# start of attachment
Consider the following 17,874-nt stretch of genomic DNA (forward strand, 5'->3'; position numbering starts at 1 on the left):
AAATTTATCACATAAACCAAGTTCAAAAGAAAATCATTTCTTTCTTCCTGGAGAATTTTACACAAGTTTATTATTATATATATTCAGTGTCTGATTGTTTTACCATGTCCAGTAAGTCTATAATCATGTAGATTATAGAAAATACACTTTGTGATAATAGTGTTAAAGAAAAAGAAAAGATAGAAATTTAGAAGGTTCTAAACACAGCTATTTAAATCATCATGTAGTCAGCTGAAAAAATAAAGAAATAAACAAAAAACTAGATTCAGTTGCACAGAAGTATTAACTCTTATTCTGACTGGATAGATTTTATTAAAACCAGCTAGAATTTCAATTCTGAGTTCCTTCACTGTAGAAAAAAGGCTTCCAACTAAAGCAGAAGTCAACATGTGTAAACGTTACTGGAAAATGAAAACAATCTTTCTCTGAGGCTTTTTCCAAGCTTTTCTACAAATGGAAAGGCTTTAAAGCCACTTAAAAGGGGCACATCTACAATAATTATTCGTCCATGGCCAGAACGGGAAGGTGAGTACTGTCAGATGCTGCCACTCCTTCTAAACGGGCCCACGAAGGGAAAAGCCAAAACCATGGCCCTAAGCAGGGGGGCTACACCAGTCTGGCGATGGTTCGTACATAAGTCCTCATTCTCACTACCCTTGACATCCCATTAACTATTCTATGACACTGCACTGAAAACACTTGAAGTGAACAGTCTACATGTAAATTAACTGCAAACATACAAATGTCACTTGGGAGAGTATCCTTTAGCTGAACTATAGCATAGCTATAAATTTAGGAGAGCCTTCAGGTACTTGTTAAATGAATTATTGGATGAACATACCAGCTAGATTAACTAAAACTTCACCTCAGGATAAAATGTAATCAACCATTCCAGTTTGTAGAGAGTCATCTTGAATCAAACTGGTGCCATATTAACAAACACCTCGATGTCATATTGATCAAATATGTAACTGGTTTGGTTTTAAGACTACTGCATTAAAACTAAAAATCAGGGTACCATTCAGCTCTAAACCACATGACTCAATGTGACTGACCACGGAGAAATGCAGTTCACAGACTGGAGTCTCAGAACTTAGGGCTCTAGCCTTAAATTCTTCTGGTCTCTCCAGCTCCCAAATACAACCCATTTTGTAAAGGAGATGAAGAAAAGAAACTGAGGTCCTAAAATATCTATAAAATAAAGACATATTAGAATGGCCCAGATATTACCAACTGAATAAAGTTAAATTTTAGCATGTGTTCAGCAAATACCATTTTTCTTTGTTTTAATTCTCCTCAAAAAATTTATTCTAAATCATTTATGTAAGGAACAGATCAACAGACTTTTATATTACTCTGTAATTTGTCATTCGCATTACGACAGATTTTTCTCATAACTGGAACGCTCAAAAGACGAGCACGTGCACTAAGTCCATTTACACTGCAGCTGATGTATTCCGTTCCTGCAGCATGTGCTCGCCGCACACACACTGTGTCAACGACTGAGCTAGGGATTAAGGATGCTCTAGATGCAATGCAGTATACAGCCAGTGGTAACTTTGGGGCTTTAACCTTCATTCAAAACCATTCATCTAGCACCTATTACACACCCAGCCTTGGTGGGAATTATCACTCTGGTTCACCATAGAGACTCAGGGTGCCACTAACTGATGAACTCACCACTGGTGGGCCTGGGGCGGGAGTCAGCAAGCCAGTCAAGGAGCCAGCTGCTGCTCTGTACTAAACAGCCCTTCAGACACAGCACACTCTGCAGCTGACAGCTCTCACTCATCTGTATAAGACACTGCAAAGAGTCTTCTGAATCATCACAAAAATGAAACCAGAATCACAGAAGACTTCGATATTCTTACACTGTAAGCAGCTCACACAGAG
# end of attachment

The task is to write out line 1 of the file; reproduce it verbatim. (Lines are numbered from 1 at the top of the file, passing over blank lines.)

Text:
Consider the following 17,874-nt stretch of genomic DNA (forward strand, 5'->3'; position numbering starts at 1 on the left):